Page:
(Steve Kennedy) #29

well i have tried to get the unit to take the arduino code but , it keeps on erroring out, here are the screen shots


I have one of Eyals ftdi 232 adapters connected , with the serial tx/rx crossed.
So far no luck the 1st screen shot shows my setup is that correct ?


(Derryn Harvie) #30

You do need to change the flash config to 1M (512k spiffs). They’ve got 1M flash and is using SPIFFS to store all the web page data and wifi/thingspeak config.

You’ll need some way of pulling the DTR (GPIO0) to ground, then reset it (RTS pin to ground) before upload. Not sure if you’ve got this hooked up to the RTS/DTR pins on the USB-UART? I’ve just been doing this manually at the moment as I don’t have an adapter with an RTS pin.

You will want to change the baud to at least 115200, at 9600 it’ll take forever…

I forgot that you’ll also need to install a tool to load files into the SPIFFS. I just got this plugin for the Arduino IDE which makes it all pretty simple. You upload the code as normal, then use this tool (which comes up under the Tools menu) to upload the SPIFFS image, which it generates from the files in the data subdirectory.


(Eyal Lebedinsky) #31

@crashman39, I do not remember exactly which module I gave you but all of mine do have all the signals available. Some do not have pins along the sides installed (e.g. RTS on some here) and you can solder a pin yourself.

It will then flash it automatically, however I found that I need to remove the DTR/RTS wires for it to function afterward.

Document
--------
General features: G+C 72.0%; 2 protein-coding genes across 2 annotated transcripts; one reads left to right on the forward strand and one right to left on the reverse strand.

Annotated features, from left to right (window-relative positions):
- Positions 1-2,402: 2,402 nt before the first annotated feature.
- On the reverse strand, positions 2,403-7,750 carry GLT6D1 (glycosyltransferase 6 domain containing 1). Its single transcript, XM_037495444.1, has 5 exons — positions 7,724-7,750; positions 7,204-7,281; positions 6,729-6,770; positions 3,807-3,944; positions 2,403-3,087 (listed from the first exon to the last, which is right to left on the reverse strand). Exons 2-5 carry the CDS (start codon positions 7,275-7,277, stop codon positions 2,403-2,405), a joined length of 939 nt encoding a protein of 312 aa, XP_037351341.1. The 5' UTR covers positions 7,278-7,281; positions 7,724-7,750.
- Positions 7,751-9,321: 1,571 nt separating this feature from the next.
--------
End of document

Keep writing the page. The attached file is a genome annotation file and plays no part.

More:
BTW, are you sure it is COM9 that you should use? This should be simple to check: connect the GND/Tx/Rx wires (only), then reset the module (RST pin is closest to the left of the antenna, GND is the metal can) and you should see something (even garbage) on the aruino serial monitor. If you see nothing then swap the Tx/Rx. Then try another COM port…

The monitor should run at 115200.

Good luck.


(Ken Taylor) #32

That simplification has value. Requiring every programmer to implement a call back function with a yield is a big ask. Core to the Arduino concept is to require as little understanding as possible of the underlying processes.

Where
.[quote=“Harvs says, post:28, topic:1178”]
otherwise exactly this sort of problem will occur
[/quote]

A better solution, in my view, is to fix the logic error causing the problem and I’ve been waiting for Espressif to do so. It’s taking a long time however and @Harvs solution of a second watchdog timer looks like a good workaround in the interim.


(Derryn Harvie) #33

For something different I subsituted a 2.5F 5V super-cap for the battery on one of the boards, this one:
https://www.digikey.com.au/products/en/capacitors/electric-double-layer-capacitors-edlc-supercapacitors/61?k=589-1008-ND

Charging it to 5V then just running the same firmware posting to thingspeak I got about 30 readings out of it.

Given that firmware is still quite inefficient and this is a pretty simplistic way of employing a super cap, I was pretty impressed as a back of the envelop test.

If you had an application that needed to take a reading of something once or twice an hour there would be enough storage for a day or more of reporting. Not hard to harvest enough energy to fill a cap like that over the course of 24hrs from most sources (e.g. very small solar panel etc.)